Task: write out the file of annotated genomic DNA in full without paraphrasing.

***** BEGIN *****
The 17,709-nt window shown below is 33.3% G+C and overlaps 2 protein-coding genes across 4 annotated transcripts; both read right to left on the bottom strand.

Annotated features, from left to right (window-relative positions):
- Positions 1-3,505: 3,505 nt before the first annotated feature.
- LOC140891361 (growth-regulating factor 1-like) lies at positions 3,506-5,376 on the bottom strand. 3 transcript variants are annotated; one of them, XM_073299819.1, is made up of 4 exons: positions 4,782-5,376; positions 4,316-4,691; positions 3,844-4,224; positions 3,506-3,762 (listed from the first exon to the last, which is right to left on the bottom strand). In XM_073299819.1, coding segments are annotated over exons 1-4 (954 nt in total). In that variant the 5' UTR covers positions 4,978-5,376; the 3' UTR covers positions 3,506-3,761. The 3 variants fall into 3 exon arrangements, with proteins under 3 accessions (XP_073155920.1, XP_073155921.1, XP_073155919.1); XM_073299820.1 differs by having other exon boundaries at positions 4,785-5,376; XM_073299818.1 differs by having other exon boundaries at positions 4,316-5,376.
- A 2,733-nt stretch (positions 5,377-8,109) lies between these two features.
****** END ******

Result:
The 17,709-nt window shown below is 33.3% G+C and overlaps 2 protein-coding genes across 4 annotated transcripts; both read right to left on the bottom strand.

Annotated features, from left to right (window-relative positions):
- Positions 1-3,505: 3,505 nt before the first annotated feature.
- LOC140891361 (growth-regulating factor 1-like) lies at positions 3,506-5,376 on the bottom strand. 3 transcript variants are annotated; one of them, XM_073299819.1, is made up of 4 exons: positions 4,782-5,376; positions 4,316-4,691; positions 3,844-4,224; positions 3,506-3,762 (listed from the first exon to the last, which is right to left on the bottom strand). In XM_073299819.1, coding segments are annotated over exons 1-4 (954 nt in total). In that variant the 5' UTR covers positions 4,978-5,376; the 3' UTR covers positions 3,506-3,761. The 3 variants fall into 3 exon arrangements, with proteins under 3 accessions (XP_073155920.1, XP_073155921.1, XP_073155919.1); XM_073299820.1 differs by having other exon boundaries at positions 4,785-5,376; XM_073299818.1 differs by having other exon boundaries at positions 4,316-5,376.
- A 2,733-nt stretch (positions 5,377-8,109) lies between these two features.